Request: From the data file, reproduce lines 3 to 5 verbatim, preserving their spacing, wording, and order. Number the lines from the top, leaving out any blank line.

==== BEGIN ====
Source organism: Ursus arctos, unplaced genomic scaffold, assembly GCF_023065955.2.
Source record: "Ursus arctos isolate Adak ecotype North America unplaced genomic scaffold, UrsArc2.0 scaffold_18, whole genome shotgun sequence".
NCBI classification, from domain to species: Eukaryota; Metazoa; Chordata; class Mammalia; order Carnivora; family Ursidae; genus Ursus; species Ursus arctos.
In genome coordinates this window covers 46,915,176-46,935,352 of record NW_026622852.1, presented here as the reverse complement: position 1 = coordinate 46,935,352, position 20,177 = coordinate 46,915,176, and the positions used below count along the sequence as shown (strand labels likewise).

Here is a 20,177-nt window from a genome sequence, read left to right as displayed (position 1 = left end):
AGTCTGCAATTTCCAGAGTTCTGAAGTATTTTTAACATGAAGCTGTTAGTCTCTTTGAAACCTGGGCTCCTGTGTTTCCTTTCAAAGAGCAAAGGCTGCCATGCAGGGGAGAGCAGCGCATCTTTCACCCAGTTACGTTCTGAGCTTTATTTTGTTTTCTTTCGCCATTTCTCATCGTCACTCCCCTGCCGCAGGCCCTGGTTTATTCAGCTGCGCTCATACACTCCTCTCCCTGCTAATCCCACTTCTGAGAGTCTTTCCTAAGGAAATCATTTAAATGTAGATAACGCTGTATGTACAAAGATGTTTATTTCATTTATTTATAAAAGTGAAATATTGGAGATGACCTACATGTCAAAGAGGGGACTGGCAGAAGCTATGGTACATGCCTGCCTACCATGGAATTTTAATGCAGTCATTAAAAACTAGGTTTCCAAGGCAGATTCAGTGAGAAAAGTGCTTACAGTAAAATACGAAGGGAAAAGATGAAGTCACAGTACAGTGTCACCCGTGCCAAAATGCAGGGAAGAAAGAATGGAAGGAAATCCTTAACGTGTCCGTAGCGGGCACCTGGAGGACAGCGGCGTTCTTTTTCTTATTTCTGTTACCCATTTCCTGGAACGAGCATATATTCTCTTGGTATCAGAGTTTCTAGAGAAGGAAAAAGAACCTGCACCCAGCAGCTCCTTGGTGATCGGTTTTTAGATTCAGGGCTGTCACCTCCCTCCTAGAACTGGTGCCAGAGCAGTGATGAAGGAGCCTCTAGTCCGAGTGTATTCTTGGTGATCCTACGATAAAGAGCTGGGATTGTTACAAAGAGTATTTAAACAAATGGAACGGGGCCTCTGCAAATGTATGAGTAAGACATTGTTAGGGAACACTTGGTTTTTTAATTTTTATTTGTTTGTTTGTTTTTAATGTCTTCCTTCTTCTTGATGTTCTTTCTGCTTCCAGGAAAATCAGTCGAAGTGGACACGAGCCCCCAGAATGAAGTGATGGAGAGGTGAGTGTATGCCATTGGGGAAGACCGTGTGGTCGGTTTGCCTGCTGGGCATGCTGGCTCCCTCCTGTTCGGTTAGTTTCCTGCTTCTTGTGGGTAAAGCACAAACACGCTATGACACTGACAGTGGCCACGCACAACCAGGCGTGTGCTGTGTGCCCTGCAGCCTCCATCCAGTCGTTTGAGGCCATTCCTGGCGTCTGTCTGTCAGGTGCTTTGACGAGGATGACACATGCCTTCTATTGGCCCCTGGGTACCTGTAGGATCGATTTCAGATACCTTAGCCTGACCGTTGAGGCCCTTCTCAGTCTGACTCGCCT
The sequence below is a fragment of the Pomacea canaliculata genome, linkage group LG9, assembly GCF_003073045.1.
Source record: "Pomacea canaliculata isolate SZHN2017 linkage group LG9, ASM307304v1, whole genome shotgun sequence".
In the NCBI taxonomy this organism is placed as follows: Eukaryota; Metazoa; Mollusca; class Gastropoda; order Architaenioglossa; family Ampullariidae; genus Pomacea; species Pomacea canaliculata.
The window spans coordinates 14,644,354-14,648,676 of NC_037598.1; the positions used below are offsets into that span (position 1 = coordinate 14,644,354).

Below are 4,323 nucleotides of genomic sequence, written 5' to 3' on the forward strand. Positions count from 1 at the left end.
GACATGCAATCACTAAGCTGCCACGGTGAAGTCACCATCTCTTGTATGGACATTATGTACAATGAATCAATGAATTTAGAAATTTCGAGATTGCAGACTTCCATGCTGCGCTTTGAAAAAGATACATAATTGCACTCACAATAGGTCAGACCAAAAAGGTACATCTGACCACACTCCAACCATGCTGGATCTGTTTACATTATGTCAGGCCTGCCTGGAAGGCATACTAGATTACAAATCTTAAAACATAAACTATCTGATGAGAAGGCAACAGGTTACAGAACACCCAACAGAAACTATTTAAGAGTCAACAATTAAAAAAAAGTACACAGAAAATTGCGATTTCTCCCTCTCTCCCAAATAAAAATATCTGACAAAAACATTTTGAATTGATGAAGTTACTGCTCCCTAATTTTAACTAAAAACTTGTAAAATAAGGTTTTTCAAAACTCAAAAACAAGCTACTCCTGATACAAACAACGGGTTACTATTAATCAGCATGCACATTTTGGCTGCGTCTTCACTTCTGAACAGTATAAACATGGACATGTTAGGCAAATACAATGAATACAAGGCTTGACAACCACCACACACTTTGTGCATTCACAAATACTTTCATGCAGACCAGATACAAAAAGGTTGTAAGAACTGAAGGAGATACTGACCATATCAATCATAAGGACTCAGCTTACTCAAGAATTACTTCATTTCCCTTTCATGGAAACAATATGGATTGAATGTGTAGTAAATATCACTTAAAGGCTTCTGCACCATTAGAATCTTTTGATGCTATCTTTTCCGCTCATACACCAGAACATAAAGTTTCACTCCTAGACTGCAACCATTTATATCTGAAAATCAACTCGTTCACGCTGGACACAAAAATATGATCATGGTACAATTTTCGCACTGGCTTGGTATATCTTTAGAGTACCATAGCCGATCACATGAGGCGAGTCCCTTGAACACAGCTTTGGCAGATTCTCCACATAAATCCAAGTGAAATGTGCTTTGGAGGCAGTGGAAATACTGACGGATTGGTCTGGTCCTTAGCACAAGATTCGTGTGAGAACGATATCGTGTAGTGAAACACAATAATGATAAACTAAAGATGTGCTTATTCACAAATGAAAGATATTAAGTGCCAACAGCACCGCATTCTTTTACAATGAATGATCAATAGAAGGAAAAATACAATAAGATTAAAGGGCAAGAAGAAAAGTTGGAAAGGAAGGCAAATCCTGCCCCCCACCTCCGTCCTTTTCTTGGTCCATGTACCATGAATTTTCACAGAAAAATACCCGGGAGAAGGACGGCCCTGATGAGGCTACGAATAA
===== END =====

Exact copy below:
NCBI classification, from domain to species: Eukaryota; Metazoa; Chordata; class Mammalia; order Carnivora; family Ursidae; genus Ursus; species Ursus arctos.
In genome coordinates this window covers 46,915,176-46,935,352 of record NW_026622852.1, presented here as the reverse complement: position 1 = coordinate 46,935,352, position 20,177 = coordinate 46,915,176, and the positions used below count along the sequence as shown (strand labels likewise).

Here is a 20,177-nt window from a genome sequence, read left to right as displayed (position 1 = left end):